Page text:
Transepithelial electrical resistance (TER) of the polarized MDCK cells. Polarization of the MDCK cells was induced using a Transwell system. After 60-h incubation with complete (serum-containing) medium, when TER was stabilized, the medium in the upper chamber was replaced with fresh complete (serum-containing) medium, native urine or AU-Siriraj without or with FBS supplement. After switching culture medium in the upper chamber for 24 h (or at 84-h post-culture), TER was measured. Each bar represents mean ± SEM of the data obtained from three independent experiments. * = p < 0.05 greater than control; # = p < 0.05 greater than native urine; † = p < 0.05 greater than AU-Siriraj + 0% FBS; ‡ = p < 0.05 greater than AU-Siriraj + 0.625% FBS; δ = p < 0.05 greater than AU-Siriraj + 1.25% FBS.
The present study addressed whether supplementation of exogenous proteins from FBS could enhance cell biology and function in vitro. The AU formula used for such investigations was AU-Siriraj, which has been documented as one of the most physiologic AU formulas available to date . This physiologic AU formula has been widely used in several recent biomedical studies [2-12]. It is suitable for secretome analysis and the study that avoids contaminations of exogenous proteins (i.e., evaluation of secretory endogenous cytokines/chemokines) [14-16]. However, renal tubular cells are surrounded by the blood from capillary mesh at basolateral site, whereas their apical membranes are exposed to renal tubular fluid, which contains several various proteins filtrated from the plasma and secreted from the upstream cells [23-25]. Therefore, it would be logical to formulate the most physiologic AU to simulate the native urine by supplementation of minimal amount of plasma/serum proteins.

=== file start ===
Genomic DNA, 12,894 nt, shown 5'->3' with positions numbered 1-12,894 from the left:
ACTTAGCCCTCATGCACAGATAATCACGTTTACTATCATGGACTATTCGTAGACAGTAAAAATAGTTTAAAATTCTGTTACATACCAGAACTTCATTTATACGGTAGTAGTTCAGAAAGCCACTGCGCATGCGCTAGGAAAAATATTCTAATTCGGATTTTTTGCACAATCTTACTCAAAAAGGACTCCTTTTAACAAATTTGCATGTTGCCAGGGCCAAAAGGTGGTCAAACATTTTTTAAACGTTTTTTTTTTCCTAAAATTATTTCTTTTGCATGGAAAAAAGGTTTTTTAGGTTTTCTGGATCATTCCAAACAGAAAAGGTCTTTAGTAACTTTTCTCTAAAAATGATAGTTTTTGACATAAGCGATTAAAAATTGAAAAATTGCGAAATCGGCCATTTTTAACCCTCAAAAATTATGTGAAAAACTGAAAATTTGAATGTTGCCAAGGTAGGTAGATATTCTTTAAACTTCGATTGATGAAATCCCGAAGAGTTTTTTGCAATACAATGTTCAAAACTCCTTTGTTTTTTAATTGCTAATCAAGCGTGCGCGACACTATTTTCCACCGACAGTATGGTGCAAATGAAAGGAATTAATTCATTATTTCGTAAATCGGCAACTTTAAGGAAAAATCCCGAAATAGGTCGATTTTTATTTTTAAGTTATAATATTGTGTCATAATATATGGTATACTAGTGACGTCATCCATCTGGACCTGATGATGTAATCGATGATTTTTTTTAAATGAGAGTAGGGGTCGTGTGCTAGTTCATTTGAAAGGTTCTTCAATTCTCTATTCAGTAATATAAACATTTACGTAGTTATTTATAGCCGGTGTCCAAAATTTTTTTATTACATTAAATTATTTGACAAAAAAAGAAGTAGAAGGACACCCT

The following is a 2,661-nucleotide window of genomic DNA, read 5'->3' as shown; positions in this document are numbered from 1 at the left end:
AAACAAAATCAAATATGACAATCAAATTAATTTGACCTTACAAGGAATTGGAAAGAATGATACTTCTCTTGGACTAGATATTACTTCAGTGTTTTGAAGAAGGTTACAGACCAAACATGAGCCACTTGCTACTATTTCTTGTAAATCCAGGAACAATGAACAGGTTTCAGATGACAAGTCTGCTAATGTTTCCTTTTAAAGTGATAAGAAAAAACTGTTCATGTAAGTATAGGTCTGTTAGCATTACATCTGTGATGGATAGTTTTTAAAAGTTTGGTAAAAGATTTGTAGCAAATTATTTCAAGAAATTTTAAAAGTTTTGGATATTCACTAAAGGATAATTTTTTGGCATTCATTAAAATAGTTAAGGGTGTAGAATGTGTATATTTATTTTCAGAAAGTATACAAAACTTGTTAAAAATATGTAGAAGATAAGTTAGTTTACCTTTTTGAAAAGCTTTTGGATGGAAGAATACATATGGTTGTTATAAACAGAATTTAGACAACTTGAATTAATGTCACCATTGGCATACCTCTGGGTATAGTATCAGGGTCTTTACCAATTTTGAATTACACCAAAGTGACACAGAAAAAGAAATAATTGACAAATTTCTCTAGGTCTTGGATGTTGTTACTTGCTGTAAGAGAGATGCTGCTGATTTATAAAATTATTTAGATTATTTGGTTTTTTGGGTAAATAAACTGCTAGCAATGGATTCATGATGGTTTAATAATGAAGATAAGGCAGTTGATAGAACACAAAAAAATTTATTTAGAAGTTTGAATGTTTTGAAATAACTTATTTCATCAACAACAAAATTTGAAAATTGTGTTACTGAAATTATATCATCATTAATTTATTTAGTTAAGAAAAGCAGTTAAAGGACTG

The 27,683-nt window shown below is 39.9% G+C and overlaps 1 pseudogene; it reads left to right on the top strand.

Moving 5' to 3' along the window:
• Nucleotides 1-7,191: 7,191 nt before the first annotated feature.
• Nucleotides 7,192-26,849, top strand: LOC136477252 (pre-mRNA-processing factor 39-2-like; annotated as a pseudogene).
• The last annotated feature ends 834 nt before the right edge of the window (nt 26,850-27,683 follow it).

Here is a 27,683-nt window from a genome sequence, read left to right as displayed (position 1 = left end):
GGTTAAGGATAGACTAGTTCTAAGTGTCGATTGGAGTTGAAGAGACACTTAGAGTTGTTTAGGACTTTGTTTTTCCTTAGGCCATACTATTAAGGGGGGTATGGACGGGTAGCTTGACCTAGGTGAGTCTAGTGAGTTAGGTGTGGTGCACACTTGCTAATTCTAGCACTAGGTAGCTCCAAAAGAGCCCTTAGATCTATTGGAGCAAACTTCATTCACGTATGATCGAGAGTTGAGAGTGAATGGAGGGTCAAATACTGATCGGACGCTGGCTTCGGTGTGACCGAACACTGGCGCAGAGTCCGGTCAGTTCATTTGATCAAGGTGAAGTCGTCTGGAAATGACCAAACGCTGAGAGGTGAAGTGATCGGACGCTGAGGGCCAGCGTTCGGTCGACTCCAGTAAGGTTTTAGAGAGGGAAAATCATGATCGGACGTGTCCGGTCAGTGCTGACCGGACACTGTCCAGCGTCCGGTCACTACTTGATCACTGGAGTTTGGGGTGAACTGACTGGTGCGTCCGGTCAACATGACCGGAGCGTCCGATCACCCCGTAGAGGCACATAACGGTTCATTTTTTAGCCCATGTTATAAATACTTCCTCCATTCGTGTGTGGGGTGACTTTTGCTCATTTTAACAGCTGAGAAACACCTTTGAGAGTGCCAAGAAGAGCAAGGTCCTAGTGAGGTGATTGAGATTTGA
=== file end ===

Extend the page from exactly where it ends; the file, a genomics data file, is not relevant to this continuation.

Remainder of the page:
For the native urine, diurnal variations are the important factors determining the urinary compositions [29, 30]. The first or second morning urine is suitable for measurement of urinary protein concentration [29, 30]. However, the first or second morning urine is not suitable for our present study because it can be associated with cytotoxicity [31, 32]. In addition, 24-h urine is commonly used for precise measurement of urinary albumin/protein excretion as recommended by the Kidney Disease: Improving Global Outcomes (KDIGO) Clinical Practice Guideline . Nevertheless, the 24-h urine may have bacterial overgrowth and preservatives are usually added into the collecting container . By contrast, the recent data have shown that late afternoon urine is more appropriate and serves as the sample of choice for healthy children . In addition, the random afternoon urine from adults has been used for urinary proteome analysis and biomarker discovery [35-37]. Moreover, early or late afternoon urine is more accurate to reflect 24-h urine osmolality and specific gravity as compared with morning, evening or overnight urine [36, 37]. Along with practical points and recommendations for urinary proteome analysis by The Human Kidney and Urine Proteome Project (HKUPP) [29, 30], our study therefore used late afternoon midstream void to prevent the aforementioned confounding factors. Note that there were no significant differences of the effects from different native urine pools observed in all assays in this study (each of the three pools were collected from different groups of four individuals).